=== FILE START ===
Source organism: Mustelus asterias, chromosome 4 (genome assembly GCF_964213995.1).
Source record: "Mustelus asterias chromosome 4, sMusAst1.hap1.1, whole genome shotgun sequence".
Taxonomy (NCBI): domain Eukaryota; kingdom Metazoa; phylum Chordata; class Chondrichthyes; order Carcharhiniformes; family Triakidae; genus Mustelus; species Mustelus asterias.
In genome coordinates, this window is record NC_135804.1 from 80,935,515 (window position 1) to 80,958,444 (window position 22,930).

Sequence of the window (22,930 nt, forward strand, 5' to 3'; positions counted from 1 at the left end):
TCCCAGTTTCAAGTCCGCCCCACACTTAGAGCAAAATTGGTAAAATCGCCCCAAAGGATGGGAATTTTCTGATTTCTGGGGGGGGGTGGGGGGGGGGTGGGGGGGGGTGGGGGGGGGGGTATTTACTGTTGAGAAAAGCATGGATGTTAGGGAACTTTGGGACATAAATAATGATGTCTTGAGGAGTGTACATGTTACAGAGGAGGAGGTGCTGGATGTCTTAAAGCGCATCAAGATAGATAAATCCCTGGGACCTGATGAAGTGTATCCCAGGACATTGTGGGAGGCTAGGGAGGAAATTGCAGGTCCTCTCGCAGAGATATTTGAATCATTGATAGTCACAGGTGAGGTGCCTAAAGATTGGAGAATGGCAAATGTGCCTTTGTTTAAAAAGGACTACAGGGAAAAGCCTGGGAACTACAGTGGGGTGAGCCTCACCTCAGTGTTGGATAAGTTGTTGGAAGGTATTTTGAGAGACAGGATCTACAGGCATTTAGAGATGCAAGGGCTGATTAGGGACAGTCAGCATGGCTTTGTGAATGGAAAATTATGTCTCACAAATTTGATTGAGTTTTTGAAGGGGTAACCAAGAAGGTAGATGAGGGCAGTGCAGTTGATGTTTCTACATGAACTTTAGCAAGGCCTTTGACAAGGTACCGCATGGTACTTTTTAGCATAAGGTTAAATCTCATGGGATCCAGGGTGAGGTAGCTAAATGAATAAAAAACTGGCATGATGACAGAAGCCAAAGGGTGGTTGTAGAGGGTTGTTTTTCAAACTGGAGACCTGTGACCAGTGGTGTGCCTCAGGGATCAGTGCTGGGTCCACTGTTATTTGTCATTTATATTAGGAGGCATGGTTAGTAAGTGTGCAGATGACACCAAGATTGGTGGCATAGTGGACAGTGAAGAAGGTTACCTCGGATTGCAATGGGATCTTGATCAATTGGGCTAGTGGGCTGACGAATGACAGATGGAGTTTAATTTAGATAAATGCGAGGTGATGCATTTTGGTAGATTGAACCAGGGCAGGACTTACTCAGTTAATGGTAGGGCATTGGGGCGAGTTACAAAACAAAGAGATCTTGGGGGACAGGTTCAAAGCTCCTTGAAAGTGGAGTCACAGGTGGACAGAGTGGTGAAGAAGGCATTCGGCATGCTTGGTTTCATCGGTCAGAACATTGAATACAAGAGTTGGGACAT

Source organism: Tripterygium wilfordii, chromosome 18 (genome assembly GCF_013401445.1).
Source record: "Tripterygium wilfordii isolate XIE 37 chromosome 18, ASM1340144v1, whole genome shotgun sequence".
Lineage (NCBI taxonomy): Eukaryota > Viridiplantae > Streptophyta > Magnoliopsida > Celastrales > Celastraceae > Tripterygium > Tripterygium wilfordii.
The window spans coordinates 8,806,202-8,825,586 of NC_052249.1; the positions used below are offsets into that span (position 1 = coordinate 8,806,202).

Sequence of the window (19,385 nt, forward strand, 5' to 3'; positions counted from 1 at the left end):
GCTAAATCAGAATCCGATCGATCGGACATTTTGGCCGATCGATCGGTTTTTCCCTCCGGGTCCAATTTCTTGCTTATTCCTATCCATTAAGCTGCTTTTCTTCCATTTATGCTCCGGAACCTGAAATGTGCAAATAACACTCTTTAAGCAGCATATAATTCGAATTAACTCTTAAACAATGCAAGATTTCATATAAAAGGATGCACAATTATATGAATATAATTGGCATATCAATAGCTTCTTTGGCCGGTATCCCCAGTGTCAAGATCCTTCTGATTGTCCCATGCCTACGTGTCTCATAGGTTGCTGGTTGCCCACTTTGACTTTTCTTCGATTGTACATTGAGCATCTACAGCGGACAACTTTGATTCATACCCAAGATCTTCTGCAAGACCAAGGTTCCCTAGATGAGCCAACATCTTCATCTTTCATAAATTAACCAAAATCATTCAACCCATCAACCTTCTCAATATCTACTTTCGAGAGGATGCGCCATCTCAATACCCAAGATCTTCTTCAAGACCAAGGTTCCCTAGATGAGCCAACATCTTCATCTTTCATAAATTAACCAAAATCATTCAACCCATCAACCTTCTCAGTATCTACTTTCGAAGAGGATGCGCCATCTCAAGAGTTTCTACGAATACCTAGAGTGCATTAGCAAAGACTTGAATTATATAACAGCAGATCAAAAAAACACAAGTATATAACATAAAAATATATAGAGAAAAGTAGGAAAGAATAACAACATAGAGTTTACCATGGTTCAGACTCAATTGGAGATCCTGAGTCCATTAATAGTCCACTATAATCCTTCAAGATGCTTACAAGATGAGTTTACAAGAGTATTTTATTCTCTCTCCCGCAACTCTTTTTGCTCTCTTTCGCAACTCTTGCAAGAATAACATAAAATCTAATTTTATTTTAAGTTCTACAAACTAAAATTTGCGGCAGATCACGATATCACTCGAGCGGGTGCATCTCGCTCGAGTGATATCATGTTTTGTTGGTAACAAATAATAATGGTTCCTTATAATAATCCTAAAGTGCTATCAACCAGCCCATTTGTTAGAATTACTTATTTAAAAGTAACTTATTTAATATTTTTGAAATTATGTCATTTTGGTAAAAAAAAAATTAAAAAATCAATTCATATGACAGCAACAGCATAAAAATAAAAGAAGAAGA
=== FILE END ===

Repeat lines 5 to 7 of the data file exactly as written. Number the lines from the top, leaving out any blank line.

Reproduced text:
Sequence of the window (22,930 nt, forward strand, 5' to 3'; positions counted from 1 at the left end):
TCCCAGTTTCAAGTCCGCCCCACACTTAGAGCAAAATTGGTAAAATCGCCCCAAAGGATGGGAATTTTCTGATTTCTGGGGGGGGGTGGGGGGGGGGTGGGGGGGGGTGGGGGGGGGGGTATTTACTGTTGAGAAAAGCATGGATGTTAGGGAACTTTGGGACATAAATAATGATGTCTTGAGGAGTGTACATGTTACAGAGGAGGAGGTGCTGGATGTCTTAAAGCGCATCAAGATAGATAAATCCCTGGGACCTGATGAAGTGTATCCCAGGACATTGTGGGAGGCTAGGGAGGAAATTGCAGGTCCTCTCGCAGAGATATTTGAATCATTGATAGTCACAGGTGAGGTGCCTAAAGATTGGAGAATGGCAAATGTGCCTTTGTTTAAAAAGGACTACAGGGAAAAGCCTGGGAACTACAGTGGGGTGAGCCTCACCTCAGTGTTGGATAAGTTGTTGGAAGGTATTTTGAGAGACAGGATCTACAGGCATTTAGAGATGCAAGGGCTGATTAGGGACAGTCAGCATGGCTTTGTGAATGGAAAATTATGTCTCACAAATTTGATTGAGTTTTTGAAGGGGTAACCAAGAAGGTAGATGAGGGCAGTGCAGTTGATGTTTCTACATGAACTTTAGCAAGGCCTTTGACAAGGTACCGCATGGTACTTTTTAGCATAAGGTTAAATCTCATGGGATCCAGGGTGAGGTAGCTAAATGAATAAAAAACTGGCATGATGACAGAAGCCAAAGGGTGGTTGTAGAGGGTTGTTTTTCAAACTGGAGACCTGTGACCAGTGGTGTGCCTCAGGGATCAGTGCTGGGTCCACTGTTATTTGTCATTTATATTAGGAGGCATGGTTAGTAAGTGTGCAGATGACACCAAGATTGGTGGCATAGTGGACAGTGAAGAAGGTTACCTCGGATTGCAATGGGATCTTGATCAATTGGGCTAGTGGGCTGACGAATGACAGATGGAGTTTAATTTAGATAAATGCGAGGTGATGCATTTTGGTAGATTGAACCAGGGCAGGACTTACTCAGTTAATGGTAGGGCATTGGGGCGAGTTACAAAACAAAGAGATCTTGGGGGACAGGTTCAAAGCTCCTTGAAAGTGGAGTCACAGGTGGACAGAGTGGTGAAGAAGGCATTCGGCATGCTTGGTTTCATCGGTCAGAACATTGAATACAAGAGTTGGGACAT

Source organism: Tripterygium wilfordii, chromosome 18 (genome assembly GCF_013401445.1).